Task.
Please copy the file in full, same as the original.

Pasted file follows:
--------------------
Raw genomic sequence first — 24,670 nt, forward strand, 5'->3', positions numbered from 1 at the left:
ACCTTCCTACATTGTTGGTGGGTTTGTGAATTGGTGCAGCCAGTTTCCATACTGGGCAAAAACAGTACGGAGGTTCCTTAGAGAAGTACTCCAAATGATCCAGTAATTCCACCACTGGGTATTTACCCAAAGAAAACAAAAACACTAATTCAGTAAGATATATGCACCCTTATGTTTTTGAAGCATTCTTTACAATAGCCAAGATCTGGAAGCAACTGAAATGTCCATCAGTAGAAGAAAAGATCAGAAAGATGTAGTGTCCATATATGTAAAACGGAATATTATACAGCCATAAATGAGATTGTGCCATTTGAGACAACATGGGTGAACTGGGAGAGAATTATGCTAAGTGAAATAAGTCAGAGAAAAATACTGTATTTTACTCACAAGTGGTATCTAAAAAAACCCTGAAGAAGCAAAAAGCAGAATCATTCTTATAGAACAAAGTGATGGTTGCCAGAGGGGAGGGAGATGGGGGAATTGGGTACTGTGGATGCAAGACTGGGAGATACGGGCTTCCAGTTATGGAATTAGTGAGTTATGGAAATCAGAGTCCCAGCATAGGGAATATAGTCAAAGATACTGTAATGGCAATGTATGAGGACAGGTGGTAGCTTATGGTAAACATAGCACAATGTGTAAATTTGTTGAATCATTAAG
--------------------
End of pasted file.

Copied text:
Raw genomic sequence first — 24,670 nt, forward strand, 5'->3', positions numbered from 1 at the left:
ACCTTCCTACATTGTTGGTGGGTTTGTGAATTGGTGCAGCCAGTTTCCATACTGGGCAAAAACAGTACGGAGGTTCCTTAGAGAAGTACTCCAAATGATCCAGTAATTCCACCACTGGGTATTTACCCAAAGAAAACAAAAACACTAATTCAGTAAGATATATGCACCCTTATGTTTTTGAAGCATTCTTTACAATAGCCAAGATCTGGAAGCAACTGAAATGTCCATCAGTAGAAGAAAAGATCAGAAAGATGTAGTGTCCATATATGTAAAACGGAATATTATACAGCCATAAATGAGATTGTGCCATTTGAGACAACATGGGTGAACTGGGAGAGAATTATGCTAAGTGAAATAAGTCAGAGAAAAATACTGTATTTTACTCACAAGTGGTATCTAAAAAAACCCTGAAGAAGCAAAAAGCAGAATCATTCTTATAGAACAAAGTGATGGTTGCCAGAGGGGAGGGAGATGGGGGAATTGGGTACTGTGGATGCAAGACTGGGAGATACGGGCTTCCAGTTATGGAATTAGTGAGTTATGGAAATCAGAGTCCCAGCATAGGGAATATAGTCAAAGATACTGTAATGGCAATGTATGAGGACAGGTGGTAGCTTATGGTAAACATAGCACAATGTGTAAATTTGTTGAATCATTAAG